Latin translations of Greek works have received much less attention than vernacular translations of classical works. This book examines the Latin translations of Aristotle and the Bible produced by Leonardo Bruni (1370-1444), Giannozzo Manetti (1396-1459) and Desiderius Erasmus (c.1469-1536). Because these translations aroused considerable controversy at the time, their authors were obliged to defend them against their critics. Drawing together the ideas of three very different translators, this book provides a broad perspective on the development of Latin writing about translation.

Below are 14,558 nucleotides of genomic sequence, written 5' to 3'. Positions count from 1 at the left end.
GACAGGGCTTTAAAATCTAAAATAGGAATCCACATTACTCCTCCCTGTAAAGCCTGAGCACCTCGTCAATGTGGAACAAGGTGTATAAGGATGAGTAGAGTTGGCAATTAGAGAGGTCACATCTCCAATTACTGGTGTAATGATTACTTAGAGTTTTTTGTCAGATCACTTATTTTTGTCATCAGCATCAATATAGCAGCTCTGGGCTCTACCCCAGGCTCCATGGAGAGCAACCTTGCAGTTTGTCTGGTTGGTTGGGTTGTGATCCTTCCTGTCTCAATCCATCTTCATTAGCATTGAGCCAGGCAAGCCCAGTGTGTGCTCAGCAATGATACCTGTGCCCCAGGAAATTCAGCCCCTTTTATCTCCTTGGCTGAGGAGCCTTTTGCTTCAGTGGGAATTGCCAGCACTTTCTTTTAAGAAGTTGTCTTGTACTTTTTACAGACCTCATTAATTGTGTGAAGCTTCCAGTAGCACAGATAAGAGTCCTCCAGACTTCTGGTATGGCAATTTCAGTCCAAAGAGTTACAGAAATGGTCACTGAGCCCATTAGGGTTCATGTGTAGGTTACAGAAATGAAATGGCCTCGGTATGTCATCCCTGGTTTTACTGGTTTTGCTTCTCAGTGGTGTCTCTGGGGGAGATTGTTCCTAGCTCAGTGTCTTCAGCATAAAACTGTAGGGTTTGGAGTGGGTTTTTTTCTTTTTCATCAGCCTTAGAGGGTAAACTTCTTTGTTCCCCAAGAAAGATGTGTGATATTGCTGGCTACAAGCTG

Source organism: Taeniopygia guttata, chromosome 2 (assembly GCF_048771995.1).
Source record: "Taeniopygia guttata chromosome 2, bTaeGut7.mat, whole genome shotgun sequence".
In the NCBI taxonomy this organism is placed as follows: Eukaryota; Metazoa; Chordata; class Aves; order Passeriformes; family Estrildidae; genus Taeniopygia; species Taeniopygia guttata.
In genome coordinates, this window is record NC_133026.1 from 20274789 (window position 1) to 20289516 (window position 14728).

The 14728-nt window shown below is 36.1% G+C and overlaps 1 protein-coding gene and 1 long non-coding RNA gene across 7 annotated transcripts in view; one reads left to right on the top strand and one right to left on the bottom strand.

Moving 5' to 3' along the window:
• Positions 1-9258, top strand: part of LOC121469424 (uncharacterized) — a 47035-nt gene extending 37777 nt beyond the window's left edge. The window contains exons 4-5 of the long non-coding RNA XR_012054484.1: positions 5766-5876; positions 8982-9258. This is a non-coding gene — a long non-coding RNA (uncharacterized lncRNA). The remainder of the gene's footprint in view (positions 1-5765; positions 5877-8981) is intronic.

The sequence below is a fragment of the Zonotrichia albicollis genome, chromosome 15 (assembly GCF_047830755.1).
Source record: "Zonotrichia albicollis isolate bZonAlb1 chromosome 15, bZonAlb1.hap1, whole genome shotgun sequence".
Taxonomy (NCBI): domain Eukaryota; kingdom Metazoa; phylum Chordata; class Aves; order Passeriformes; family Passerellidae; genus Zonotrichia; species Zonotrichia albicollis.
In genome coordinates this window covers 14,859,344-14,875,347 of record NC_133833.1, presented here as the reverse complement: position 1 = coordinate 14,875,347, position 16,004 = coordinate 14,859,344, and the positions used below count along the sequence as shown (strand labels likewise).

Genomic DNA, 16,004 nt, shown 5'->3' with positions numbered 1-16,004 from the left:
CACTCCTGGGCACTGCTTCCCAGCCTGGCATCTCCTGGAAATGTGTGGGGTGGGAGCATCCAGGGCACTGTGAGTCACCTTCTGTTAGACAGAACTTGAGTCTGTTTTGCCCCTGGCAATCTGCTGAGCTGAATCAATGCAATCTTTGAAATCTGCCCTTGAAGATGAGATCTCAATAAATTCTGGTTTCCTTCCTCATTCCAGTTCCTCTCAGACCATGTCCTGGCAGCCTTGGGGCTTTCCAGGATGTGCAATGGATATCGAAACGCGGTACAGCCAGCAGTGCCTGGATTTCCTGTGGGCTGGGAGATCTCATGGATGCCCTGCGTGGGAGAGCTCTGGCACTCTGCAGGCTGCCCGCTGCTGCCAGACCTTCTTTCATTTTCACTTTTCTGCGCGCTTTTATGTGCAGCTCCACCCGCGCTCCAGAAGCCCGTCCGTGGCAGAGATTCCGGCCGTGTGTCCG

About the Author
Paul Botley is a Research Fellow at the Bristol Institute of Hellenic and Roman Studies, University of Bristol.
Table of ContentsIntroduction; 1. Leonardo Bruni; 2. Gionnozzo Manetti; 3. Erasmus and the New Testament; 4. Renaissance translations: some categories; Appendix; References; Index of names.